Trees

We walk up the hill
slowly
not sure how far deep
our feet will sink.

It is just December
and the day is bright
the pines and fir and spruce
are everywhere.

We raise our heads
from the new trail to see their heights
some look store bought
even though they have never been inside.

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headlights

black patches curving slick
the moon
extraordinary in its bloom
lights last flecks of
webbed snow

two by two geese
flee into darkness
tracks melting under toe

I’ll meet you here, tomorrow
Jack says

as Seven Sister skate the sky
moon raining crystals.

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The Mock Orange at Night in Mid-July

Out of flower now,
yet I smell it and so
must the dogs who
know where the cardinal
was at noon and the red squirrel.
Who knows which
trace is truest –

this one as if someone took
a torch to pearled sugar,
crust on custard,
almost too sweet.
We, or at least I, rely
certain in seeing.
The moon is a firefly
in the pine, a silver flash
above the greenish
flare of beetles.

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What the Snow Covers

is the witnessing grass
pressed down by boot
in joy or fear and
cut by dangerous blades
and neighbor’s gazes.

What the snow uncovers
is the secret parade,
the pawed passage
of shivering midnight
moonlight scavengers.

What the snow covers
is its own white with
further white, soft light
made heavy after its
nomadic fall, the flakes
ache to settle, nestle, wait.

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At my parents’ house on the one-month anniversary of my sister’s death, which is also the three-year anniversary of September 11th

it snows. Too early for snow but seasons change.
On the warm ground snow falls all day,
fat white splashes not quite like ashes, but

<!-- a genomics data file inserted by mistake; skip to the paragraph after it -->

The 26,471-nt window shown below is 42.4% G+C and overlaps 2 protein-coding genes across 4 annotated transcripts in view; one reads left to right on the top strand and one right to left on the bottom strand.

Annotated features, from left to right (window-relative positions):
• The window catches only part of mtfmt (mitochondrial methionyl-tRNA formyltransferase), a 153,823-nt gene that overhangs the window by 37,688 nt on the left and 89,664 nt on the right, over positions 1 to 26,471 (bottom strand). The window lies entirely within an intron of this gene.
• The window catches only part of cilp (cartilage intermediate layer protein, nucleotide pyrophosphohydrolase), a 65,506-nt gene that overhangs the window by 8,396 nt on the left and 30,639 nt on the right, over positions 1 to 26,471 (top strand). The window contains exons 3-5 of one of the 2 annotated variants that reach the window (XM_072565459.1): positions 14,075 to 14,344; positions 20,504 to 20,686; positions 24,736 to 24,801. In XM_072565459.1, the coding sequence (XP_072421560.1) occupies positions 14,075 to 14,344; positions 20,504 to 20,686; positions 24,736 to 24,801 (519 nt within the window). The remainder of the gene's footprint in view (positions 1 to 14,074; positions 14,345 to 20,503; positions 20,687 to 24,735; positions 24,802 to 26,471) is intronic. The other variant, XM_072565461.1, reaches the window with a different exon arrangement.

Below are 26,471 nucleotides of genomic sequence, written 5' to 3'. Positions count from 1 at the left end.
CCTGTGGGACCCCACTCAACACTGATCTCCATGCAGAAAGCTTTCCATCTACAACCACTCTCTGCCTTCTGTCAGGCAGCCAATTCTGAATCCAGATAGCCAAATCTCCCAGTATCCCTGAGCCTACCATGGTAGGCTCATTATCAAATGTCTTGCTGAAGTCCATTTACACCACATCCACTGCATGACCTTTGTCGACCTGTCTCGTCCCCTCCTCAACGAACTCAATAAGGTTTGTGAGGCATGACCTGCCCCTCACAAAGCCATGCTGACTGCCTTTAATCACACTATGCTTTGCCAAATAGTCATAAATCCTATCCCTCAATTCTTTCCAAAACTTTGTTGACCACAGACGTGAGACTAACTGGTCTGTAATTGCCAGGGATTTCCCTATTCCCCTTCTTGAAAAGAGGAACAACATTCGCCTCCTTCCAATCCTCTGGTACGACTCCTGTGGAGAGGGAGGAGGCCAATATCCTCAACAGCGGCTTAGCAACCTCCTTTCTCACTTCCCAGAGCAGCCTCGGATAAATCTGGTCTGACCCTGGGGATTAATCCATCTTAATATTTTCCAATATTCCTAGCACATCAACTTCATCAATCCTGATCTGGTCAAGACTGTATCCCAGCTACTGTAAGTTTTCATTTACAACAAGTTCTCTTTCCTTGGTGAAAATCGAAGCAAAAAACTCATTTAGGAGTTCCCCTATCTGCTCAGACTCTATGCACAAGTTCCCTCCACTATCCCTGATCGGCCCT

with a purpose, a quiet, eerie mismatch of
What for, why, how can this be.
There’s a hum. I can’t hear right.
This silence is deafening.
I hate snow.

A chainsaw sits near the door of my childhood home.
The door’s knob wore down and fell off.
The door forgot its name, is listening for it in the wind.
A pair of rubber work boots stand nearby.
They rub together, rattled by a cold breeze, a
synthetic scratch, scratch, daring me to enter.

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Patricide At the Dog Howl Cartoon

Father, my heart freezes
stiff as those chickens
when that slaughter truck overturned
in the blizzard of ‘78

and as I walked through the empty
snow world I kicked them,
feathers all over the road.

There is mother
in smoke and shame
hiding her face how the dead
know to do. Father,
her dark eyes hair skin all
a howl of rain.

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small hands

We were frozen stumbling and bumbling your hand on my thigh my leg on yours holding tight as we hurled down that hillside on a rustic red slide not knowing we would have this moment to savor for so many walks to come before full time work and grad school one, two, then three bundles of infinite intensity.

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The Secret Lives of Things

The Secret Lives of Things I want to learn from slime molds How they take the shape Of tapioca or icicles or pretzels Pink toothpaste, brown cigars Sucking nutrients From rotting leaves and wood And then become blue crusts Yellow splotches, tawny curlicues And vanish. Their weird diversity and transience Speak to me of beauty […]

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Inappropriately Dressed

Inappropriately Dressed I wasn’t dressed for snow, or clouds, or wind, or for walking at all, if I were being honest. But sometimes you just have to give it a go and trudge through the clouds, kick up the snow in passing, challenge the wind with the size of your hat. It wouldn’t dare to […]

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Yahweh

Cameron Morse was diagnosed with a glioblastoma in 2014. With a 14.6 month life expectancy, he entered the Creative Writing Program at the University of Missouri—Kansas City and, in 2018, graduated with an M.F.A. His poems have been published in numerous magazines, including New Letters, Bridge Eight, Portland Review and South Dakota Review. His first poetry collection, Fall Risk, […]

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